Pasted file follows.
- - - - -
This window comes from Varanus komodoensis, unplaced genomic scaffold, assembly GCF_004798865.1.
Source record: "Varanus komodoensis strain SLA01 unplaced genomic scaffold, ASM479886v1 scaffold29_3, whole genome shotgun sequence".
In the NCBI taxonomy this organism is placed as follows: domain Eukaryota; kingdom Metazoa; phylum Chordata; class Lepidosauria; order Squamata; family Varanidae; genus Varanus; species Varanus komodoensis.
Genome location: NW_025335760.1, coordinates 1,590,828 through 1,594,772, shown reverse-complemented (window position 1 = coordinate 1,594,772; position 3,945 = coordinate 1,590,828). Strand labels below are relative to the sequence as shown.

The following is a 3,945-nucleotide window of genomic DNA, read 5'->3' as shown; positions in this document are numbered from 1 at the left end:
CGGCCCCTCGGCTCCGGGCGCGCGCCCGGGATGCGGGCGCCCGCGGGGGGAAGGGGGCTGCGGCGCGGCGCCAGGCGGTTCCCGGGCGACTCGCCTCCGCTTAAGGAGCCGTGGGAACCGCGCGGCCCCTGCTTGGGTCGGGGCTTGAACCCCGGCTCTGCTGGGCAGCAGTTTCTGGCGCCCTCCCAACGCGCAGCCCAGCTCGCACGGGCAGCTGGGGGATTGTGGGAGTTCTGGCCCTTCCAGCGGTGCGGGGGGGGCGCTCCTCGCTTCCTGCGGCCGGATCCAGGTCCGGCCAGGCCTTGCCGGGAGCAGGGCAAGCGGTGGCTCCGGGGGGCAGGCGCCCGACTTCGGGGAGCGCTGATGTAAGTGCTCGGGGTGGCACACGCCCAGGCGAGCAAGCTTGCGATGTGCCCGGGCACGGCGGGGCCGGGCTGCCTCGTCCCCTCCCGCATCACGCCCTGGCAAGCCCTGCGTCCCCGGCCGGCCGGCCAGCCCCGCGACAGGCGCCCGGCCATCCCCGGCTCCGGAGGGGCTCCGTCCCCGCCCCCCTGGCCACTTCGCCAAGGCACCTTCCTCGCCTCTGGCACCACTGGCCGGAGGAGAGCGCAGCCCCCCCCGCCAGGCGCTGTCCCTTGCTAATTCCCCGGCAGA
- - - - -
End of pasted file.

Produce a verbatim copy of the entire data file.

This window comes from Varanus komodoensis, unplaced genomic scaffold, assembly GCF_004798865.1.
Source record: "Varanus komodoensis strain SLA01 unplaced genomic scaffold, ASM479886v1 scaffold29_3, whole genome shotgun sequence".
In the NCBI taxonomy this organism is placed as follows: domain Eukaryota; kingdom Metazoa; phylum Chordata; class Lepidosauria; order Squamata; family Varanidae; genus Varanus; species Varanus komodoensis.
Genome location: NW_025335760.1, coordinates 1,590,828 through 1,594,772, shown reverse-complemented (window position 1 = coordinate 1,594,772; position 3,945 = coordinate 1,590,828). Strand labels below are relative to the sequence as shown.

The following is a 3,945-nucleotide window of genomic DNA, read 5'->3' as shown; positions in this document are numbered from 1 at the left end:
CGGCCCCTCGGCTCCGGGCGCGCGCCCGGGATGCGGGCGCCCGCGGGGGGAAGGGGGCTGCGGCGCGGCGCCAGGCGGTTCCCGGGCGACTCGCCTCCGCTTAAGGAGCCGTGGGAACCGCGCGGCCCCTGCTTGGGTCGGGGCTTGAACCCCGGCTCTGCTGGGCAGCAGTTTCTGGCGCCCTCCCAACGCGCAGCCCAGCTCGCACGGGCAGCTGGGGGATTGTGGGAGTTCTGGCCCTTCCAGCGGTGCGGGGGGGGCGCTCCTCGCTTCCTGCGGCCGGATCCAGGTCCGGCCAGGCCTTGCCGGGAGCAGGGCAAGCGGTGGCTCCGGGGGGCAGGCGCCCGACTTCGGGGAGCGCTGATGTAAGTGCTCGGGGTGGCACACGCCCAGGCGAGCAAGCTTGCGATGTGCCCGGGCACGGCGGGGCCGGGCTGCCTCGTCCCCTCCCGCATCACGCCCTGGCAAGCCCTGCGTCCCCGGCCGGCCGGCCAGCCCCGCGACAGGCGCCCGGCCATCCCCGGCTCCGGAGGGGCTCCGTCCCCGCCCCCCTGGCCACTTCGCCAAGGCACCTTCCTCGCCTCTGGCACCACTGGCCGGAGGAGAGCGCAGCCCCCCCCGCCAGGCGCTGTCCCTTGCTAATTCCCCGGCAGA